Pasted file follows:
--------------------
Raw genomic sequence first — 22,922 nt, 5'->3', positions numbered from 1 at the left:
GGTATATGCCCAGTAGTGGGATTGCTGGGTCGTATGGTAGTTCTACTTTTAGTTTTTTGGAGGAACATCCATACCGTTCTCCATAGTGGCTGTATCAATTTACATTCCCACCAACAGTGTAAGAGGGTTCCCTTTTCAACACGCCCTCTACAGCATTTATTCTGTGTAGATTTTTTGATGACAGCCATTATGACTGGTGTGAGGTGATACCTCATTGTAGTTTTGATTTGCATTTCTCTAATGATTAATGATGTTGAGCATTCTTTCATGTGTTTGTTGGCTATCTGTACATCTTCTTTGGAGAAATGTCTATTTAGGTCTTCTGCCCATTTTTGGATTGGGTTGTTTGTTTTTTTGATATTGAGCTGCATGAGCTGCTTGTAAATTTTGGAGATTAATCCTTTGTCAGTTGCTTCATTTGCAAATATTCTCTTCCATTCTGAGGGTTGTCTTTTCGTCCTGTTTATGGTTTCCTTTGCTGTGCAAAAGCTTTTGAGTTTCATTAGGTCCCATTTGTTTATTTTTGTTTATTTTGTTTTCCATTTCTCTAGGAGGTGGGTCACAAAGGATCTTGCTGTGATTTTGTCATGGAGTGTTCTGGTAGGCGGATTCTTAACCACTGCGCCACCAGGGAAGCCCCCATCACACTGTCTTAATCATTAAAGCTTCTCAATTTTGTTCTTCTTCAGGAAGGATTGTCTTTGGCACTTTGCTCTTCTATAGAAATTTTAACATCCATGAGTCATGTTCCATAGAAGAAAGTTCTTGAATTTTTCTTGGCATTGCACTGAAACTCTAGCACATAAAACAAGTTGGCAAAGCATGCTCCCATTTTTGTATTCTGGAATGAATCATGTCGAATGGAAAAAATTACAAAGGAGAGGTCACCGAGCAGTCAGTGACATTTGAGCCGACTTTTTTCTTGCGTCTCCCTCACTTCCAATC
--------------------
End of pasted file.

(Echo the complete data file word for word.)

Raw genomic sequence first — 22,922 nt, 5'->3', positions numbered from 1 at the left:
GGTATATGCCCAGTAGTGGGATTGCTGGGTCGTATGGTAGTTCTACTTTTAGTTTTTTGGAGGAACATCCATACCGTTCTCCATAGTGGCTGTATCAATTTACATTCCCACCAACAGTGTAAGAGGGTTCCCTTTTCAACACGCCCTCTACAGCATTTATTCTGTGTAGATTTTTTGATGACAGCCATTATGACTGGTGTGAGGTGATACCTCATTGTAGTTTTGATTTGCATTTCTCTAATGATTAATGATGTTGAGCATTCTTTCATGTGTTTGTTGGCTATCTGTACATCTTCTTTGGAGAAATGTCTATTTAGGTCTTCTGCCCATTTTTGGATTGGGTTGTTTGTTTTTTTGATATTGAGCTGCATGAGCTGCTTGTAAATTTTGGAGATTAATCCTTTGTCAGTTGCTTCATTTGCAAATATTCTCTTCCATTCTGAGGGTTGTCTTTTCGTCCTGTTTATGGTTTCCTTTGCTGTGCAAAAGCTTTTGAGTTTCATTAGGTCCCATTTGTTTATTTTTGTTTATTTTGTTTTCCATTTCTCTAGGAGGTGGGTCACAAAGGATCTTGCTGTGATTTTGTCATGGAGTGTTCTGGTAGGCGGATTCTTAACCACTGCGCCACCAGGGAAGCCCCCATCACACTGTCTTAATCATTAAAGCTTCTCAATTTTGTTCTTCTTCAGGAAGGATTGTCTTTGGCACTTTGCTCTTCTATAGAAATTTTAACATCCATGAGTCATGTTCCATAGAAGAAAGTTCTTGAATTTTTCTTGGCATTGCACTGAAACTCTAGCACATAAAACAAGTTGGCAAAGCATGCTCCCATTTTTGTATTCTGGAATGAATCATGTCGAATGGAAAAAATTACAAAGGAGAGGTCACCGAGCAGTCAGTGACATTTGAGCCGACTTTTTTCTTGCGTCTCCCTCACTTCCAATC